"Secret girlfriend?" I asked him cheerfully.
"Hardly," said the redhead. "We've both just had... a bit of stuff going on."
Harry was quite good at hiding the scars on the back of his hand in the pub: he'd lift his glass with the other one, turn his palm upwards. The redhead had scars as well, all up her arms, but she was flaunting them.
Twenty years later, I've never asked about them. I was afraid to and I still am. How young we were, and yet how obvious it was that they were so much older than me.
I said something silly, and she said her name was Ginny, and the party swept on - raucously, stupidly loud and gleeful. Looking back on it, the exuberance probably had a lot to do with those scars. Near everyone had at least one, many the same thin white lines that Ginny sported on her forearms, though few as extensive as hers. I remember the strange slang they used and how cheerfully ignorant most of them were about anything that even remotely resembled pop culture, and how a good few of them had names Nick and I considered old-fashioned if not downright odd. The clocks ticked nearer to midnight and the drinks kept flowing - there were some amazing drinks there I'd never tasted before and have only ever had since at Harry's. Outside it was crisp and cold, with a smattering of snow. I remember how Harry and Ron and Hermione drew close to each other every now and again and stepped apart from the others, just for a sec.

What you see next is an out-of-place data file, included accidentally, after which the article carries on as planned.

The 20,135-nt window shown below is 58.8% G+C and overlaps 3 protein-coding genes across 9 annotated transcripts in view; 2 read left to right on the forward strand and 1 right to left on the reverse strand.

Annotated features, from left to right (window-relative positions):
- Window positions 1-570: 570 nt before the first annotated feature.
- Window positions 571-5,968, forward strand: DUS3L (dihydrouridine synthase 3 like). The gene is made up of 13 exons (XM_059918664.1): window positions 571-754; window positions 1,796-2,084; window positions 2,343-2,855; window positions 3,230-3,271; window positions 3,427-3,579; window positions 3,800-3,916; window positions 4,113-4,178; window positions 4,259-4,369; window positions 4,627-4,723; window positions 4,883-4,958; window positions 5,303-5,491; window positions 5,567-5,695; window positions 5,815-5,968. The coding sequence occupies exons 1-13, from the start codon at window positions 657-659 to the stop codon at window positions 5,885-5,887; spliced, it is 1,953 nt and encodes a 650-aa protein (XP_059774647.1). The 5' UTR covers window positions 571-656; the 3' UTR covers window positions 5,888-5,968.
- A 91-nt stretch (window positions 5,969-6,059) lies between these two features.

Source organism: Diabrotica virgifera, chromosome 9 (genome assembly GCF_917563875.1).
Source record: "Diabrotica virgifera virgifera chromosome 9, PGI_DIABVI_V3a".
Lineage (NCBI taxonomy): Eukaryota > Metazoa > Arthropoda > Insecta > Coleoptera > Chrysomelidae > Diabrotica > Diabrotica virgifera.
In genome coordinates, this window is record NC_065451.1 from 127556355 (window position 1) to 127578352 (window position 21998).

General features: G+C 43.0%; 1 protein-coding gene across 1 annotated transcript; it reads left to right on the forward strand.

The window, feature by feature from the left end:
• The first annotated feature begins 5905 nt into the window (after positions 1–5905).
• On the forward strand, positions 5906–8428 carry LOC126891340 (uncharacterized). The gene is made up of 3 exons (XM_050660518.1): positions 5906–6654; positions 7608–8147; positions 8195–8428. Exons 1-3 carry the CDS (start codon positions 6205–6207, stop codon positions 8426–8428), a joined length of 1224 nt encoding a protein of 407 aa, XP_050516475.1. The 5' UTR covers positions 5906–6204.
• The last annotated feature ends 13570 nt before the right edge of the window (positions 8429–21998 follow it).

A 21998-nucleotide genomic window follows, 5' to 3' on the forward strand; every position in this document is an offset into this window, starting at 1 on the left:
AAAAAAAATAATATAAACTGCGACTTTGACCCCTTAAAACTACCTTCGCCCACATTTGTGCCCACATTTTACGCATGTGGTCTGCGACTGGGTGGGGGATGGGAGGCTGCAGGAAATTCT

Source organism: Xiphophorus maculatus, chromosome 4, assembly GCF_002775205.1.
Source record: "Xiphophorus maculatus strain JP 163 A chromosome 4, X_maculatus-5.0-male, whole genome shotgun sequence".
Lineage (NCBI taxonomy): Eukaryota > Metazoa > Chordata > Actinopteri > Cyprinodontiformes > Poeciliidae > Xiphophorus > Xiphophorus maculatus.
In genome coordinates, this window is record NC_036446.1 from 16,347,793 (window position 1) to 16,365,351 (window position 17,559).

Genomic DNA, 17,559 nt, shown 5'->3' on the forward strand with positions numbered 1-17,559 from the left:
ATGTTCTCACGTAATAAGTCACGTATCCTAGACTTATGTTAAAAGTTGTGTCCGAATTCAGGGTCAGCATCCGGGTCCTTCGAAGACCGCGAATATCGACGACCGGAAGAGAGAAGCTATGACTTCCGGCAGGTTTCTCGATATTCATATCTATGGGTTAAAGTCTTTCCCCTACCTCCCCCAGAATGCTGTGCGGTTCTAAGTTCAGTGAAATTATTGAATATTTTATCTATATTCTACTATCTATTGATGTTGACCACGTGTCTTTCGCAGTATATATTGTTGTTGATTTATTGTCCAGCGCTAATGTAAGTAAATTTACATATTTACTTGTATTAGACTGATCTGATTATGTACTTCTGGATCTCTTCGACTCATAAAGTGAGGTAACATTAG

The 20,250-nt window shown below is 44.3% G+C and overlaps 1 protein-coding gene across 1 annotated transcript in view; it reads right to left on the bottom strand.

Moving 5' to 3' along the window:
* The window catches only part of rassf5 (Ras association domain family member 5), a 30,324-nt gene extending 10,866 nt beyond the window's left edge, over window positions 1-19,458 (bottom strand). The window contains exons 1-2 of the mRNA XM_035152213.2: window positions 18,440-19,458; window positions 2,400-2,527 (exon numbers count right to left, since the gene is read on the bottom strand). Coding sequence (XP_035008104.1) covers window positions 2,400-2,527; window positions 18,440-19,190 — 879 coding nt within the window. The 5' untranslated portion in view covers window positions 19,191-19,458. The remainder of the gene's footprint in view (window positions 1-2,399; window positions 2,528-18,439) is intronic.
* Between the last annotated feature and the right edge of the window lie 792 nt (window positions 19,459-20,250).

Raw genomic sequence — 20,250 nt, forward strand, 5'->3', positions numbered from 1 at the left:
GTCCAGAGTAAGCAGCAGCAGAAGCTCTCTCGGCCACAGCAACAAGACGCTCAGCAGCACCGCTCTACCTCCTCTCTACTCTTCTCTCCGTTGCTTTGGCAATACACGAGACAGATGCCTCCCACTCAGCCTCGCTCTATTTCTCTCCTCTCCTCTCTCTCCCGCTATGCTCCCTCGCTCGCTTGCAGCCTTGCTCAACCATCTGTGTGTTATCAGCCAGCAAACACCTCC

"This time last year was pretty bad," said a girl called Lavender, whose scars were the worst I'd seen yet, clearly visible through her thin shirt despite the cardigan thrown over the top. She smiled, a thin, bitter smile. "In some ways they didn't exactly have the worst of it. In a lot of others they did."
Afraid to ask, despite all the Dutch courage I should have had by then, and no curiosity whatsoever, then or now.
Anyway, at five to midnight, Ron's brother George climbed onto a chair and got yelled at from all sides.
"Garden!" he bellowed above the contemptuous din. "Garden, now! It is my very great pride and delight to inform you that Weasley's -" he glanced at me, and then carried on "- Weasley's Wizard Wheezes has a very great treat in store for the whole bloody lot of you. Grab your drinks and move!"
Everybody did. I have not ever taken either of the W-words into my mouth in connection with my friends. But, well, some stuff's obvious. It has become clear to me that George was not using it that day as old-fashioned slang for 'brilliant'.
Out in the front garden, there was a box set up. It was an odd box, in stripes bright red and gold and yellow and black and blue and bronze, and there seemed to be nothing in it.
Beside me, Ron was holding something in his hand and squinting.